eschatological 'Human One' (Son of Man) in the Gospel.
            In the term 'ho huios tou anthrwpou' two biblical concepts are combined.
            (a) The strange article in 'the son of THE
            man' refers to Adam before the fall in the Genesis story. Adam is named in
            the LXX 'ho anthrwpos', untill the Fall.After ther Fall the name Adam
            appears
            (Joel Marcus). (b) In the Gospel the expression 'ho huios tou anthrwpou'
            clearly refers to Dan 7,13. Note f.i. Jesus' confession before Caiaphas in
            Mk 14 and the 'desolating sacrilege' in 13,14.

            In Daniel the 'bar nasj' is a collective term, refering (a) to a
            Messianic.redeemer 'like Adam' , a Human One, to whom all dominion will be
            given in the near future and (b) the 'saints of the Most High' who will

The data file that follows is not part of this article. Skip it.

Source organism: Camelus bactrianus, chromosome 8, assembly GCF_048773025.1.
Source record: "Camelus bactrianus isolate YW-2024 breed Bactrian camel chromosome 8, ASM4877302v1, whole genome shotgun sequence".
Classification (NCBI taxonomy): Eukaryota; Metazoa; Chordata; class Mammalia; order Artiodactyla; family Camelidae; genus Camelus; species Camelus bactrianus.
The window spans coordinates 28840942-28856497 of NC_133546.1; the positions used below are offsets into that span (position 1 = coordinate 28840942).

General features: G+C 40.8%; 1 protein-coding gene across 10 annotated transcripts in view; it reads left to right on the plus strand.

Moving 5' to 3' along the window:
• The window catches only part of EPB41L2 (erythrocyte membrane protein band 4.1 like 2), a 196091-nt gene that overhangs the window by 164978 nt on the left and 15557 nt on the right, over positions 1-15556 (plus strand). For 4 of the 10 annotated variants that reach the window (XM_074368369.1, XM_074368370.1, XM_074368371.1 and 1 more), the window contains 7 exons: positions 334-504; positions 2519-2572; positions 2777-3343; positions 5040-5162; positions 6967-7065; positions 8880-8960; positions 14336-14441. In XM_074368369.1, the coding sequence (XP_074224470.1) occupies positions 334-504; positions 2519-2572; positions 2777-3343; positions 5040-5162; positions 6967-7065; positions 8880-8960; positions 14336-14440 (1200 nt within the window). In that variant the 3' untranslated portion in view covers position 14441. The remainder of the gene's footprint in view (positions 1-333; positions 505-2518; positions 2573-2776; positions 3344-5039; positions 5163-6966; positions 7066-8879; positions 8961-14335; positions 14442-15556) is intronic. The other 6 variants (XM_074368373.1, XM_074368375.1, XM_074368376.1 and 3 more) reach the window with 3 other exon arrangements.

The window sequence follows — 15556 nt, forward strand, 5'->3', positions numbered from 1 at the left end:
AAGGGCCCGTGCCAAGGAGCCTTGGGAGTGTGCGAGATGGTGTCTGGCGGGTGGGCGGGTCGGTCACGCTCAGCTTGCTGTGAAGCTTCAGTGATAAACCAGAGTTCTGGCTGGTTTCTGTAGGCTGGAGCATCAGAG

share in this dominion. Thus in the passion predictions Jesus does not say
            "I" must suffer but the "Human One" must suffer. Mark rewrote a Passover
            Haggadah, a tragic/victorious story, in which key events in Israel's history
            of the past four decades, including persecution of the apostles, mission
            among the Gentiles and the fall of Jerusalem -, are referred to in light of
            the ministry of the Baptist and of the ministry and passion of Messiah
            Jesus. Mark chose the form of a Greek national tragedy, but its content is a
            Judean pass-over narrative. In Daniel 7 the God sent Messiah, the 'Human